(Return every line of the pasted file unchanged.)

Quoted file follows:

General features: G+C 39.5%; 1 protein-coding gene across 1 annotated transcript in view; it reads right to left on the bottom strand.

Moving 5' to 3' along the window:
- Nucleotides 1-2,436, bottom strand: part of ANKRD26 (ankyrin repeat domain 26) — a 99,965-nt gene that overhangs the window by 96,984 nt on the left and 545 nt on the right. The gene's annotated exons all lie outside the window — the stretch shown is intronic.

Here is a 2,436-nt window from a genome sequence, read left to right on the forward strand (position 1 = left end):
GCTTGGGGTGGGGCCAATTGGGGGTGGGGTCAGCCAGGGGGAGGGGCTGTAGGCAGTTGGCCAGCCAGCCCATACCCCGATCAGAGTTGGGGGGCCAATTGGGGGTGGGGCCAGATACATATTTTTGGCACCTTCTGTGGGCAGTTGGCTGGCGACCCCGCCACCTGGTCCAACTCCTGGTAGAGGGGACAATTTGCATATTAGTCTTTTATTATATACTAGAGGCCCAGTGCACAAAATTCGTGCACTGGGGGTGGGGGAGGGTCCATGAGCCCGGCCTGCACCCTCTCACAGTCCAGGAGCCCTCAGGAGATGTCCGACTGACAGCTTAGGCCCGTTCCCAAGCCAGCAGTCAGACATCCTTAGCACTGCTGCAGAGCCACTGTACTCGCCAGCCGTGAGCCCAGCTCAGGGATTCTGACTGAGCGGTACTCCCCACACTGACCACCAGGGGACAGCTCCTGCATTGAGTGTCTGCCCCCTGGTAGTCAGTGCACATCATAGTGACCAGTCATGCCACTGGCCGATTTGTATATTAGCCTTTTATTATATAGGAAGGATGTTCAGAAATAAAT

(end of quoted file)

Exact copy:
General features: G+C 39.5%; 1 protein-coding gene across 1 annotated transcript in view; it reads right to left on the bottom strand.

Moving 5' to 3' along the window:
- Nucleotides 1-2,436, bottom strand: part of ANKRD26 (ankyrin repeat domain 26) — a 99,965-nt gene that overhangs the window by 96,984 nt on the left and 545 nt on the right. The gene's annotated exons all lie outside the window — the stretch shown is intronic.

Here is a 2,436-nt window from a genome sequence, read left to right on the forward strand (position 1 = left end):
GCTTGGGGTGGGGCCAATTGGGGGTGGGGTCAGCCAGGGGGAGGGGCTGTAGGCAGTTGGCCAGCCAGCCCATACCCCGATCAGAGTTGGGGGGCCAATTGGGGGTGGGGCCAGATACATATTTTTGGCACCTTCTGTGGGCAGTTGGCTGGCGACCCCGCCACCTGGTCCAACTCCTGGTAGAGGGGACAATTTGCATATTAGTCTTTTATTATATACTAGAGGCCCAGTGCACAAAATTCGTGCACTGGGGGTGGGGGAGGGTCCATGAGCCCGGCCTGCACCCTCTCACAGTCCAGGAGCCCTCAGGAGATGTCCGACTGACAGCTTAGGCCCGTTCCCAAGCCAGCAGTCAGACATCCTTAGCACTGCTGCAGAGCCACTGTACTCGCCAGCCGTGAGCCCAGCTCAGGGATTCTGACTGAGCGGTACTCCCCACACTGACCACCAGGGGACAGCTCCTGCATTGAGTGTCTGCCCCCTGGTAGTCAGTGCACATCATAGTGACCAGTCATGCCACTGGCCGATTTGTATATTAGCCTTTTATTATATAGGAAGGATGTTCAGAAATAAAT